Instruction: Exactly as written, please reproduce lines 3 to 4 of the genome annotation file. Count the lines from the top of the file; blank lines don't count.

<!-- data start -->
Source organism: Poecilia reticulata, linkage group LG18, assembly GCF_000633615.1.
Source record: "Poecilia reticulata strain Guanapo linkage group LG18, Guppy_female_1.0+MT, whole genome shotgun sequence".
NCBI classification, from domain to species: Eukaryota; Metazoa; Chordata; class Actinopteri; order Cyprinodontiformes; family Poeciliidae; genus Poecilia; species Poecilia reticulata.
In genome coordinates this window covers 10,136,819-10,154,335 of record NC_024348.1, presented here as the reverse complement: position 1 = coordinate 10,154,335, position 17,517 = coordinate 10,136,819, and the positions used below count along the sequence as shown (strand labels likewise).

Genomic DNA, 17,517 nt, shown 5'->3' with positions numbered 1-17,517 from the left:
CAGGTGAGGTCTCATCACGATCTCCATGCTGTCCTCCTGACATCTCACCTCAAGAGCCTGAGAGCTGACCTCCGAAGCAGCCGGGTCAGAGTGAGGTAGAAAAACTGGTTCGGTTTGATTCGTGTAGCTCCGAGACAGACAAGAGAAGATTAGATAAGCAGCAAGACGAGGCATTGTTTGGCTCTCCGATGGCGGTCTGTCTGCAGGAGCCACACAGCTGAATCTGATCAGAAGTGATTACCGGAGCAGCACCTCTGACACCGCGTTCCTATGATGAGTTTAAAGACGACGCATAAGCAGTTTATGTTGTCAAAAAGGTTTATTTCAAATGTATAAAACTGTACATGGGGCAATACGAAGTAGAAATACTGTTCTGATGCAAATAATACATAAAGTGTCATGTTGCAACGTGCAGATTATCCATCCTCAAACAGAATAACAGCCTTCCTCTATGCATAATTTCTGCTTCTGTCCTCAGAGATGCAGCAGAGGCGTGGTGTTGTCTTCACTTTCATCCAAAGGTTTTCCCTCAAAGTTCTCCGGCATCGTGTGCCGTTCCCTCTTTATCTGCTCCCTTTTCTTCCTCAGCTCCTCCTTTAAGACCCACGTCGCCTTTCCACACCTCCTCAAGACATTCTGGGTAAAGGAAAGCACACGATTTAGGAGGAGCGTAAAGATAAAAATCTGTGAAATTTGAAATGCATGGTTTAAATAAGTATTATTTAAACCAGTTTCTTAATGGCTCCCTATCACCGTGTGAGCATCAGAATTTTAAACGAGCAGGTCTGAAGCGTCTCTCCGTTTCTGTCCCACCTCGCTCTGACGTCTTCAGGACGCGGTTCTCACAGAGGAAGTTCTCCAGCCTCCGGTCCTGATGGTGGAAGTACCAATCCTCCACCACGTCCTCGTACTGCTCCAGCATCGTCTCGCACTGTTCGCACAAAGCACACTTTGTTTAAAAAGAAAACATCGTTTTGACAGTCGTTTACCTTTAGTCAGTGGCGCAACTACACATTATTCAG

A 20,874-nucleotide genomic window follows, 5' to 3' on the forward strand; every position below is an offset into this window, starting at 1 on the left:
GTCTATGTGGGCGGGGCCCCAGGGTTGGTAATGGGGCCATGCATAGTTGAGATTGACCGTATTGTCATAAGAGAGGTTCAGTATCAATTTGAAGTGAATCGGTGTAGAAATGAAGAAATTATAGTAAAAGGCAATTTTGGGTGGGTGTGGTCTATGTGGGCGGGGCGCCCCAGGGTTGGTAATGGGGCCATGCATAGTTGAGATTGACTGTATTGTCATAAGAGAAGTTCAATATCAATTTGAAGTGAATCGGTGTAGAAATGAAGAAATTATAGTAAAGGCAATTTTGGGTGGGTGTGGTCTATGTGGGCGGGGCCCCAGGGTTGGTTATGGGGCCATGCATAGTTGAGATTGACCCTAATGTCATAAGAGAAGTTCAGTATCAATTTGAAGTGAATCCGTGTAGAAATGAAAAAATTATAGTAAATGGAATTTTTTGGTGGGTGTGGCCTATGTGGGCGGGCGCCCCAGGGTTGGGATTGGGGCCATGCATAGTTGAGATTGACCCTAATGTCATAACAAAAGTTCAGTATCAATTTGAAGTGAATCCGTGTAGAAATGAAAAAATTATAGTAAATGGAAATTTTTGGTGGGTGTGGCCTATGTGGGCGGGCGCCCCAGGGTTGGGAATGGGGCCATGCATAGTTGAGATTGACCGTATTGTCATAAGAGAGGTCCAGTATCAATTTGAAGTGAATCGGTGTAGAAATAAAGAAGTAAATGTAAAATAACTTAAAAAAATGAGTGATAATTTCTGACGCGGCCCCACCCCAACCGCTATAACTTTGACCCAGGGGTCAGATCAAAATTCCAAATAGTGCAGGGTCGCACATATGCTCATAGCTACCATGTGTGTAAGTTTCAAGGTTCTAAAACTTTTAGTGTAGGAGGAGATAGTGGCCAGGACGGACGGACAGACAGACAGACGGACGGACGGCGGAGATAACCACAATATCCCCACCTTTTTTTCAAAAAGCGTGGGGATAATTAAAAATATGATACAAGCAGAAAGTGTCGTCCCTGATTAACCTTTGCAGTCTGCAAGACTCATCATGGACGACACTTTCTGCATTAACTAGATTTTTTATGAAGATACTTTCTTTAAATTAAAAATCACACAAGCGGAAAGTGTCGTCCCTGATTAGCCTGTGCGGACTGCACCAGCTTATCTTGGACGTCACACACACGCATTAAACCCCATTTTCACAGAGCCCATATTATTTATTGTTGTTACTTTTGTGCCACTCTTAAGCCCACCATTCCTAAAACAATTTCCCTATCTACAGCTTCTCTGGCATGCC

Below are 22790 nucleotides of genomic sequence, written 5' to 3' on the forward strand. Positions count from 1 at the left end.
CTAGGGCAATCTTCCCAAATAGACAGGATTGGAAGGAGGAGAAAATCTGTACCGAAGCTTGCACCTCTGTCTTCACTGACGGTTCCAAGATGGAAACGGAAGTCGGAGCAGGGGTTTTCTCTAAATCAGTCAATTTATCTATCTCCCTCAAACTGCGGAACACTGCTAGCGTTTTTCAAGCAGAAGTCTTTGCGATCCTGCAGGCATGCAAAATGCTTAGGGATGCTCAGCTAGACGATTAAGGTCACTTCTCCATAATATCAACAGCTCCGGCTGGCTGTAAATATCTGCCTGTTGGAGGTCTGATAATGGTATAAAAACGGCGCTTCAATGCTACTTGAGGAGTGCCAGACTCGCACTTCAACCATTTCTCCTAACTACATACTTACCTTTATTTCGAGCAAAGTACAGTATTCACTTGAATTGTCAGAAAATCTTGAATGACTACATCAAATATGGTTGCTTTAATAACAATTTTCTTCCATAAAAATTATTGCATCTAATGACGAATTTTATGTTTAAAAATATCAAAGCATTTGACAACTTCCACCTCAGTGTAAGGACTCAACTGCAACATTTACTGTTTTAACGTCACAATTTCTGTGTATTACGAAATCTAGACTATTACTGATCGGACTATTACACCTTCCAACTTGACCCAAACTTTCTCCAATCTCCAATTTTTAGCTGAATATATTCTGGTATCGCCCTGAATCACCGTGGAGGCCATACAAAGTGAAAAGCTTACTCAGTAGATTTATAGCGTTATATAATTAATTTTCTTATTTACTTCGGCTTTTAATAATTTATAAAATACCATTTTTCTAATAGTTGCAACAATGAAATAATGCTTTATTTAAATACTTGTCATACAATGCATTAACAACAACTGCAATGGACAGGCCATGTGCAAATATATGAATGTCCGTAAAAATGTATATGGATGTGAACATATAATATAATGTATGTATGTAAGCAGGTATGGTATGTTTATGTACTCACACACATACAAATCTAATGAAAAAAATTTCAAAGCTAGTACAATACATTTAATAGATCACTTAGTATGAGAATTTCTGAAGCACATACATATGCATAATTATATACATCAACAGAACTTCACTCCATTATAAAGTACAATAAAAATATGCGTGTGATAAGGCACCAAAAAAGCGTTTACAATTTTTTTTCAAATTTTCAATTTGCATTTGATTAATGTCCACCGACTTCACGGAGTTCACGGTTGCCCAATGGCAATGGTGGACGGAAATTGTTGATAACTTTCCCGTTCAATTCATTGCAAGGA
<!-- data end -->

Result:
NCBI classification, from domain to species: Eukaryota; Metazoa; Chordata; class Actinopteri; order Cyprinodontiformes; family Poeciliidae; genus Poecilia; species Poecilia reticulata.
In genome coordinates this window covers 10,136,819-10,154,335 of record NC_024348.1, presented here as the reverse complement: position 1 = coordinate 10,154,335, position 17,517 = coordinate 10,136,819, and the positions used below count along the sequence as shown (strand labels likewise).